For the last few days, I’ve been at the Coleman Institute Conference on Technology for People with Cognitive Disabilities near Boulder, Colorado. I’m proud that The Arc helped to launch the Declaration of Rights for People with Cognitive Disabilities to Technology and Information Access, a stunning Jeffersonian document written by a small group of dedicated thought leaders in technology and cognitive disabilities. This document, which is available in several versions to ensure equal access to diverse readers at http://www.colemaninstitute.org/declaration, firmly reminds the United States and the world that communications platforms are public domains and therefore need to be accessible for all.
Why is this so important? Imagine, if you will, being unable to use your cellphone, computer and internet, ATMs and electronic banking, online job application forms, online insurance, health information, emergency information, weather, local community information… and anything else you access through electronic or wireless means. Imagine that while you might have the equipment, the languages and instructions that are used in all of these platforms are written in a confusing language that you don’t understand, maybe in words that are too small or which you can’t see clearly and which demand speed in processing that are too fast for you to react to. Now imagine (this is the easy part) that these platforms are how the world around you communicates with and operates upon. But because the platforms upon which the communications are built are not written into your language and communication needs, there is no way for you to move in this social space. You are, as a result, wholly dependent on someone else to help you translate the information you need to know. This is largely the current reality for people with cognitive disabilities in terms of technology and information.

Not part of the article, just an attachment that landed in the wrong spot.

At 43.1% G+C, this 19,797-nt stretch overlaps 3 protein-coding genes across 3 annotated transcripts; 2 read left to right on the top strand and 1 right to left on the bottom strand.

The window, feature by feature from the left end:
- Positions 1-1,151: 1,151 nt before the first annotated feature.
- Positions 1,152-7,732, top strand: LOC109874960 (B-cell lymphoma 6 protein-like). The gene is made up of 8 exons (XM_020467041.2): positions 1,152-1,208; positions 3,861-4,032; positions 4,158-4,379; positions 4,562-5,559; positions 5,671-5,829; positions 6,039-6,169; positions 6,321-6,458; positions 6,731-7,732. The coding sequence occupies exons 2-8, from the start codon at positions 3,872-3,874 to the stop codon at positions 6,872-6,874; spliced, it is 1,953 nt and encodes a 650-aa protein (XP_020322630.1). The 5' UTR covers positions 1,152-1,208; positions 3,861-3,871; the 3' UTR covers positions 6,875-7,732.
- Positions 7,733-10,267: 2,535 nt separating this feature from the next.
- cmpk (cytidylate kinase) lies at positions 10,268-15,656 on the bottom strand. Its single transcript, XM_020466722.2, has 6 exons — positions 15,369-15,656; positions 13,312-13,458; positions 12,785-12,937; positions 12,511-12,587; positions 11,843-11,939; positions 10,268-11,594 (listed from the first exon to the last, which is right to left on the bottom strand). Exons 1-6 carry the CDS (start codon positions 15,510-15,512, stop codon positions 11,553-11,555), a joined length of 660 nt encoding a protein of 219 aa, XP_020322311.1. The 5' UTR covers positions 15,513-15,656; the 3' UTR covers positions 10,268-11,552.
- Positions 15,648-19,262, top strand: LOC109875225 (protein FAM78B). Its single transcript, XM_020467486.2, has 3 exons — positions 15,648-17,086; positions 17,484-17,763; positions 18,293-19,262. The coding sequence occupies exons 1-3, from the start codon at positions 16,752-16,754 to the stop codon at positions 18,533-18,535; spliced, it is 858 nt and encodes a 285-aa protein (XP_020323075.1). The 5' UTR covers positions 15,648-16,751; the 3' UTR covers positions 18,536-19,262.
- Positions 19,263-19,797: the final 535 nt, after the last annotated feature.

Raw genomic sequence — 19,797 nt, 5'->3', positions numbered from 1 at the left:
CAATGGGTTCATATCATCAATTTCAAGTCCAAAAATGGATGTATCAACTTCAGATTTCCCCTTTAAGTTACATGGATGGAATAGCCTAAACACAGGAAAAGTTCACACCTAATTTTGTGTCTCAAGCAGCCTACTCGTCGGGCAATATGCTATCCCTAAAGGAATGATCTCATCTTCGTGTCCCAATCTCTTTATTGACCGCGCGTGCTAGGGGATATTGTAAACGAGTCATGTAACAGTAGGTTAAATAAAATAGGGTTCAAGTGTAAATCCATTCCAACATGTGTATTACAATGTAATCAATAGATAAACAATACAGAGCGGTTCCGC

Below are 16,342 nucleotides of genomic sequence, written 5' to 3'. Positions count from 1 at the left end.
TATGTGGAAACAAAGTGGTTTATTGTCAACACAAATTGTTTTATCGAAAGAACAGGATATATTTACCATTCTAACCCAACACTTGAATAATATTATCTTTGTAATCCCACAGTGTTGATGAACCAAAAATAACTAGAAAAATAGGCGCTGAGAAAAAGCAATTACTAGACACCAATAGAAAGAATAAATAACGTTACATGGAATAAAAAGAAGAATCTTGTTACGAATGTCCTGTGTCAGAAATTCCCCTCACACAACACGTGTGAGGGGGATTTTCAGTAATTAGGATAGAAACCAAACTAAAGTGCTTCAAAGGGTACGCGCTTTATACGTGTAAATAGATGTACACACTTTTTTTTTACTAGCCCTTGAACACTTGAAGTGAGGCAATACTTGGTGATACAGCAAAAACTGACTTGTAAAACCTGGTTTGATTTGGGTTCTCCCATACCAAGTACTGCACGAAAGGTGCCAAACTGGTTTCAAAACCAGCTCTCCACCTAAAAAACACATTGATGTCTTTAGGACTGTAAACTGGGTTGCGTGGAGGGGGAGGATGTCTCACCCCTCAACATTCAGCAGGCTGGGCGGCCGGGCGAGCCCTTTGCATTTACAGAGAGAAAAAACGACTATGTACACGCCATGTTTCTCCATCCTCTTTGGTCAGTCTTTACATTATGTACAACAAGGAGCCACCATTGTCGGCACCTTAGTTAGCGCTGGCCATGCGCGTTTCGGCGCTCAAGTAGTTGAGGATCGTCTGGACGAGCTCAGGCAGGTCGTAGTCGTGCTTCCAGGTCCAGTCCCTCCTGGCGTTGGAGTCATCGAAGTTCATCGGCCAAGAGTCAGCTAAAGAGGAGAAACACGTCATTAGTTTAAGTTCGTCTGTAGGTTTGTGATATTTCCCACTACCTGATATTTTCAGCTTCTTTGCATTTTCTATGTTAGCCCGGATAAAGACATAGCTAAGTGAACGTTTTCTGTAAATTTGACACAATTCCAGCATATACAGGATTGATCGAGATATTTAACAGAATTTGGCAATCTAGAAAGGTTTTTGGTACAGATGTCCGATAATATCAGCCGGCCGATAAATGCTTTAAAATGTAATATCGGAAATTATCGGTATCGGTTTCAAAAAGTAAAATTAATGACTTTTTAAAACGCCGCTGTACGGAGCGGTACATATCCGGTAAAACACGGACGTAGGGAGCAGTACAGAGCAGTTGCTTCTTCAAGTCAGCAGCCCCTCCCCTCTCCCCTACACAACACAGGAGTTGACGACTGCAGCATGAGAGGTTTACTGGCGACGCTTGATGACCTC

People with cognitive disabilities include those with intellectual disabilities, Alzheimer’s, traumatic brain injury, some psychiatric disorders. While these impairments are the reality for this population, it does not mean that they should by virtue of their impairment be forever excluded from the public communications domain or marginalized as full citizens of this world. They deserve equal access to technology and information that support public communication and which have become a mainstay of social interaction. The Declaration states without apology that technology and information must be accessible to all, not just to those who can read or process or be physically adept in seeing, hearing, and typing to interact with this system. There is a sense of urgency to this because cloud-based communication platforms are solidifying rapidly, and if we don’t take action now, people with diverse communication needs risk being forever excluded.
And we can’t let that happen.
The Arc has been working on this Declaration with other thought leaders in cognitive disabilities and technology to ensure that the needs of people with intellectual and developmental disabilities are included in this new social movement. The Arc and now 57 organizations and even more individuals have formally endorsed the Declaration. I urge each of you to go online and read it yourself. The more people sign on, the more visibility, awareness, and power this movement will gain to advance accessibility in the new cloud based communications and information field. Here’s one more thing: Earlier this week, our small group of thought leaders went around the room and promised to do at least one thing to advance this social movement. As you read this, I ask you to do one thing as well to help us advance this important cause. Perhaps you will review the Declaration and endorse it, or perhaps to send this to your personal networks. Or maybe you can print it off and hang it in your office or send it to your child’s teacher or bring it to your local wireless communications provider. Maybe you’ll write your own blog, post it on Facebook, tweet it out, talk about it in a staff meeting, or simply think about ways to help while you tend your late summer garden… the list of possibilities of what you can do is endless, just as the possibilities of how this modest document might change the world for people with cognitive disabilities.
Do one thing.
Help us change the world.
We are The Arc.